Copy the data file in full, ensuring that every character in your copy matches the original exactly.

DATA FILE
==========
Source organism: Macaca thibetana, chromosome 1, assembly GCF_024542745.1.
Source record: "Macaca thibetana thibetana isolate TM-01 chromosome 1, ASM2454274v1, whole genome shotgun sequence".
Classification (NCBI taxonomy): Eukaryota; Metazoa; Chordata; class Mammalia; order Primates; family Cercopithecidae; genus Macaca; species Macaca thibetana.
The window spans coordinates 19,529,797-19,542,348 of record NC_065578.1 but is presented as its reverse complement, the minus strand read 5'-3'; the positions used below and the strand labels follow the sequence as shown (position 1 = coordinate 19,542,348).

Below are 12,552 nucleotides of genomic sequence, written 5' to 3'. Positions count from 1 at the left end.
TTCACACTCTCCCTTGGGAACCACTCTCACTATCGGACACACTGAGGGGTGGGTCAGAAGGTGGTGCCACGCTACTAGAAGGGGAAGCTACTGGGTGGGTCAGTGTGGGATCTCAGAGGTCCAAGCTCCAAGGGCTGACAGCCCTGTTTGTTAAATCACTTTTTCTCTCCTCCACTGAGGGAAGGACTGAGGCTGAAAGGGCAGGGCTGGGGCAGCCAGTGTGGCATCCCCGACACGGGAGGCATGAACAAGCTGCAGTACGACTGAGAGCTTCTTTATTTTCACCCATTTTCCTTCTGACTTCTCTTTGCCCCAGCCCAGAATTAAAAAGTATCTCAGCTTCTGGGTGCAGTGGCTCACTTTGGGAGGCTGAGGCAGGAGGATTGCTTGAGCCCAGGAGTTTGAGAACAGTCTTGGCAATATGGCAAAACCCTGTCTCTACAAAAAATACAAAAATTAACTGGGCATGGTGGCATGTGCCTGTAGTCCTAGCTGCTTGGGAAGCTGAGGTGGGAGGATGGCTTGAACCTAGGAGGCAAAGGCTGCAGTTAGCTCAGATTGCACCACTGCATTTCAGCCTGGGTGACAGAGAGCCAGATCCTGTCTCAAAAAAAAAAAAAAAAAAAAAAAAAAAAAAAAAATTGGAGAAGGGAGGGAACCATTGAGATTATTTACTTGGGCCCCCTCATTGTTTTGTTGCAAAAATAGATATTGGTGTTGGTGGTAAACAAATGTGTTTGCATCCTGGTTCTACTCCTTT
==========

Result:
Source organism: Macaca thibetana, chromosome 1, assembly GCF_024542745.1.
Source record: "Macaca thibetana thibetana isolate TM-01 chromosome 1, ASM2454274v1, whole genome shotgun sequence".
Classification (NCBI taxonomy): Eukaryota; Metazoa; Chordata; class Mammalia; order Primates; family Cercopithecidae; genus Macaca; species Macaca thibetana.
The window spans coordinates 19,529,797-19,542,348 of record NC_065578.1 but is presented as its reverse complement, the minus strand read 5'-3'; the positions used below and the strand labels follow the sequence as shown (position 1 = coordinate 19,542,348).

Below are 12,552 nucleotides of genomic sequence, written 5' to 3'. Positions count from 1 at the left end.
TTCACACTCTCCCTTGGGAACCACTCTCACTATCGGACACACTGAGGGGTGGGTCAGAAGGTGGTGCCACGCTACTAGAAGGGGAAGCTACTGGGTGGGTCAGTGTGGGATCTCAGAGGTCCAAGCTCCAAGGGCTGACAGCCCTGTTTGTTAAATCACTTTTTCTCTCCTCCACTGAGGGAAGGACTGAGGCTGAAAGGGCAGGGCTGGGGCAGCCAGTGTGGCATCCCCGACACGGGAGGCATGAACAAGCTGCAGTACGACTGAGAGCTTCTTTATTTTCACCCATTTTCCTTCTGACTTCTCTTTGCCCCAGCCCAGAATTAAAAAGTATCTCAGCTTCTGGGTGCAGTGGCTCACTTTGGGAGGCTGAGGCAGGAGGATTGCTTGAGCCCAGGAGTTTGAGAACAGTCTTGGCAATATGGCAAAACCCTGTCTCTACAAAAAATACAAAAATTAACTGGGCATGGTGGCATGTGCCTGTAGTCCTAGCTGCTTGGGAAGCTGAGGTGGGAGGATGGCTTGAACCTAGGAGGCAAAGGCTGCAGTTAGCTCAGATTGCACCACTGCATTTCAGCCTGGGTGACAGAGAGCCAGATCCTGTCTCAAAAAAAAAAAAAAAAAAAAAAAAAAAAAAAAAATTGGAGAAGGGAGGGAACCATTGAGATTATTTACTTGGGCCCCCTCATTGTTTTGTTGCAAAAATAGATATTGGTGTTGGTGGTAAACAAATGTGTTTGCATCCTGGTTCTACTCCTTT